WASHINGTON, DC – A letter seeking U.S. House cosponsors for a renewed drive to secure the adoption of the Armenian Genocide Resolution was circulated today on Capitol Hill by the legislation’s lead authors, Congressman Adam Schiff (D-CA) and George Radanovich (R-CA), and Armenian Caucus Co-Chairmen Frank Pallone (D-NJ), and Mark Kirk (R-IL), reported the Armenian National Committee of America (ANCA).
“We join today with millions of Armenians throughout the United States, in Armenia, and around the world in welcoming the launch of this new drive toward U.S. recognition of the Armenian Genocide,” said Aram Hamparian, Executive Director of the ANCA. “It’s always the right time to take a stand against genocide. Now – with longstanding advocates of this noble and necessary cause in the White House, leading the State Department, serving in the Cabinet, heading up both Houses of Congress, and chairing key Congressional committees – we are set to overcome the final barriers to full and formal U.S. recognition of the Armenian Genocide.”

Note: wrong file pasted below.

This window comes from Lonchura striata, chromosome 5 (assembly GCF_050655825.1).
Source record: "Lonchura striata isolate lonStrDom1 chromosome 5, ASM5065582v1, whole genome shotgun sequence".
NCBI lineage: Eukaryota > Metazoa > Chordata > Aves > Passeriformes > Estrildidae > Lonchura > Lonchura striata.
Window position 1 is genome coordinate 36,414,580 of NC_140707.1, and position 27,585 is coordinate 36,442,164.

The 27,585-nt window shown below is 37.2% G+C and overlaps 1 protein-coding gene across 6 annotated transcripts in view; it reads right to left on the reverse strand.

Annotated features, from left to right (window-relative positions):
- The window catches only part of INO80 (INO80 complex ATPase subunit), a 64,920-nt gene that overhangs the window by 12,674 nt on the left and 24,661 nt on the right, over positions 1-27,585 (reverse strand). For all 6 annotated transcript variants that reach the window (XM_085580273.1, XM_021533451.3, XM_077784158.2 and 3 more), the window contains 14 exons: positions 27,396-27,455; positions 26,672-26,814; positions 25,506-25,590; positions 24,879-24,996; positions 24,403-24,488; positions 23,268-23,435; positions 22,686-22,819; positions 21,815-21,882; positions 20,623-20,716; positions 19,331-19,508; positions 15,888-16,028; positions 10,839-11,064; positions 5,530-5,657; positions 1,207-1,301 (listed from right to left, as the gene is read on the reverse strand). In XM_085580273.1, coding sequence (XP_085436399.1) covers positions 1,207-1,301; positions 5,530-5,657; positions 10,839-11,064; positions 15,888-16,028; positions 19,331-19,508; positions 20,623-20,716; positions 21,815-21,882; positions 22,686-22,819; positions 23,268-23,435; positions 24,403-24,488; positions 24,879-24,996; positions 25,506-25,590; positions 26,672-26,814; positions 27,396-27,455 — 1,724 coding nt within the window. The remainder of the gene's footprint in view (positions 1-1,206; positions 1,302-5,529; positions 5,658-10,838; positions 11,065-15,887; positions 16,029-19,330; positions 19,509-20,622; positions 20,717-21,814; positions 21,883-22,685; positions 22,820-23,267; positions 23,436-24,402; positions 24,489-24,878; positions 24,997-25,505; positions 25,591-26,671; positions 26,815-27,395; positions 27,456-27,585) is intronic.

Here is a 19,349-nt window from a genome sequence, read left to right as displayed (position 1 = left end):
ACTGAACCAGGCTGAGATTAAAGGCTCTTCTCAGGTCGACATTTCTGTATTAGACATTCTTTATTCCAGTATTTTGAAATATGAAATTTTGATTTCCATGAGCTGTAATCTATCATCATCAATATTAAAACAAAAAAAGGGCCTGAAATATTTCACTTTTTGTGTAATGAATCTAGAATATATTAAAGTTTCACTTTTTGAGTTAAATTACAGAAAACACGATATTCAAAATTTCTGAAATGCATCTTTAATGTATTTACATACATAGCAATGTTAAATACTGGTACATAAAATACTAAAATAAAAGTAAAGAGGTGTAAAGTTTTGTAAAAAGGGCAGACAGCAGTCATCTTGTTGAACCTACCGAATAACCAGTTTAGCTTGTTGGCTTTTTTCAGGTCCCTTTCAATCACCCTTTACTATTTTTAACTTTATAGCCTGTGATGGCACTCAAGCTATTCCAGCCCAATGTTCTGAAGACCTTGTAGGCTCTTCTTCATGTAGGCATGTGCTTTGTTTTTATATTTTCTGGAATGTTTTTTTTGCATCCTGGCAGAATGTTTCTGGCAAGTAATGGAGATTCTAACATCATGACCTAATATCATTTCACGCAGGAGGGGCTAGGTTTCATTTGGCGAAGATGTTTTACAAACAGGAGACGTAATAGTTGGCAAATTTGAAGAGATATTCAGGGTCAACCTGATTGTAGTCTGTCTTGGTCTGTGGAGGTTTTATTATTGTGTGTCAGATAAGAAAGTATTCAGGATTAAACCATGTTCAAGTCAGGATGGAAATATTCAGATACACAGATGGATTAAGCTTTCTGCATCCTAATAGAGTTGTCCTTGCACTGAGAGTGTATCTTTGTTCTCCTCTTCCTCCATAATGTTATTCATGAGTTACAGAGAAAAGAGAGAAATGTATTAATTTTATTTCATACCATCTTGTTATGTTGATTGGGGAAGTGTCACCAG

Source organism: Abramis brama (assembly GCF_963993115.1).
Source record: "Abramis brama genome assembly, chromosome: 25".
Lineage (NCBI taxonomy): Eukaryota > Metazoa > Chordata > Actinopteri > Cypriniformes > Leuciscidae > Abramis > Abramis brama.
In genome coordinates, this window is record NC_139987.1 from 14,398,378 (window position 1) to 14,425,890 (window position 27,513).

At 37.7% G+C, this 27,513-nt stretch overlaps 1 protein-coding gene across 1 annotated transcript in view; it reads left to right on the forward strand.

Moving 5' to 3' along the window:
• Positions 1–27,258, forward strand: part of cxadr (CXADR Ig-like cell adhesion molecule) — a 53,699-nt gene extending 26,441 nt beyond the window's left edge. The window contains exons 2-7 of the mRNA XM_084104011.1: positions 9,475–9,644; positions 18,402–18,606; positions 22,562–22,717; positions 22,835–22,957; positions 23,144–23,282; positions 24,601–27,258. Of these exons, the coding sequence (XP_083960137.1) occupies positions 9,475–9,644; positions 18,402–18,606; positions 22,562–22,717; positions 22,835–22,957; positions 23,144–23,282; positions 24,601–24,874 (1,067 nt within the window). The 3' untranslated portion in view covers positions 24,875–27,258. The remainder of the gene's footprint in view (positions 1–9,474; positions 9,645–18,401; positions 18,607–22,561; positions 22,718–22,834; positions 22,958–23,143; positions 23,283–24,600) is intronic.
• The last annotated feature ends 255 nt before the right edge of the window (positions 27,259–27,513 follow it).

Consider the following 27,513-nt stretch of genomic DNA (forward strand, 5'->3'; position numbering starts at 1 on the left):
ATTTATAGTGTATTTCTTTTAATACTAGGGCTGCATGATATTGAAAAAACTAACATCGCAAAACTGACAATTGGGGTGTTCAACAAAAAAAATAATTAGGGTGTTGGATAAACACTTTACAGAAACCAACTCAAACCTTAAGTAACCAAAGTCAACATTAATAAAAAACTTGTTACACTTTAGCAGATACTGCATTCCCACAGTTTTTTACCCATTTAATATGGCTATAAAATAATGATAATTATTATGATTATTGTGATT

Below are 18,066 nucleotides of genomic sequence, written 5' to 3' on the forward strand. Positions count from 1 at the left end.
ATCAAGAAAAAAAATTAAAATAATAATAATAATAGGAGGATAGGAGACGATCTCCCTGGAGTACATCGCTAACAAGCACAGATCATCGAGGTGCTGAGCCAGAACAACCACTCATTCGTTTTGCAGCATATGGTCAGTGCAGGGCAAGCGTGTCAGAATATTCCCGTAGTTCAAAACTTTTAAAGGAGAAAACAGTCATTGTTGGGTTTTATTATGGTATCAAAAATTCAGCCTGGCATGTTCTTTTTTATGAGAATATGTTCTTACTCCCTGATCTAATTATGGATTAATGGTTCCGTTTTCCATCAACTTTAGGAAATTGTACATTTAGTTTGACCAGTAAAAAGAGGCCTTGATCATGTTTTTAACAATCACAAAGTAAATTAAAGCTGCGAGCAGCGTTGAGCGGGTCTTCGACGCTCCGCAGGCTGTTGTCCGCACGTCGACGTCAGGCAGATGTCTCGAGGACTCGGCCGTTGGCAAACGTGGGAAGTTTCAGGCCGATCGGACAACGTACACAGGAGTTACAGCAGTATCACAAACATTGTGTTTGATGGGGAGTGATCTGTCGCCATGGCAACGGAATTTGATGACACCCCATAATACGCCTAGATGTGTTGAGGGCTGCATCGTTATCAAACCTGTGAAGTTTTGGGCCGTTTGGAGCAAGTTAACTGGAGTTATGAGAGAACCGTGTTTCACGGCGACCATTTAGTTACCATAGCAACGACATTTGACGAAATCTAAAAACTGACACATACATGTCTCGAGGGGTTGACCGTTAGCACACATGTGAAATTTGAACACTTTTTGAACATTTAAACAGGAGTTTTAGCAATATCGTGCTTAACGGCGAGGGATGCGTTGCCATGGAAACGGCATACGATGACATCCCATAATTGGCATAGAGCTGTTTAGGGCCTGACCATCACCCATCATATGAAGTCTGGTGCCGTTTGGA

In the letter, the four legislators invited their House colleagues to join the resolution as original cosponsors, which will mean that they will be listed as supporters starting from the day of its introduction. During the recently concluded 110th Congress, an identical measure secured the support of 212 cosponsors, was adopted by the Foreign Affairs Committee, but was eventually blocked from a vote on the House floor by sustained attacks by then-President George W. Bush and his Administration.
In urging early support for this human rights measure, the four lead sponsors noted that, “By properly acknowledging the Armenian Genocide, we reaffirm the willingness of the U.S. to speak plainly about genocide, and renew our commitment to prevent other occurrences of man’s inhumanity to man.”
The Armenian Genocide Resolution reaffirms the U.S. record on the Armenian Genocide by ensuring that the foreign policy of the United States reflects appropriate understanding and sensitivity concerning issues related to human rights, ethnic cleansing, and genocide documented in the United States record relating to the Armenian Genocide.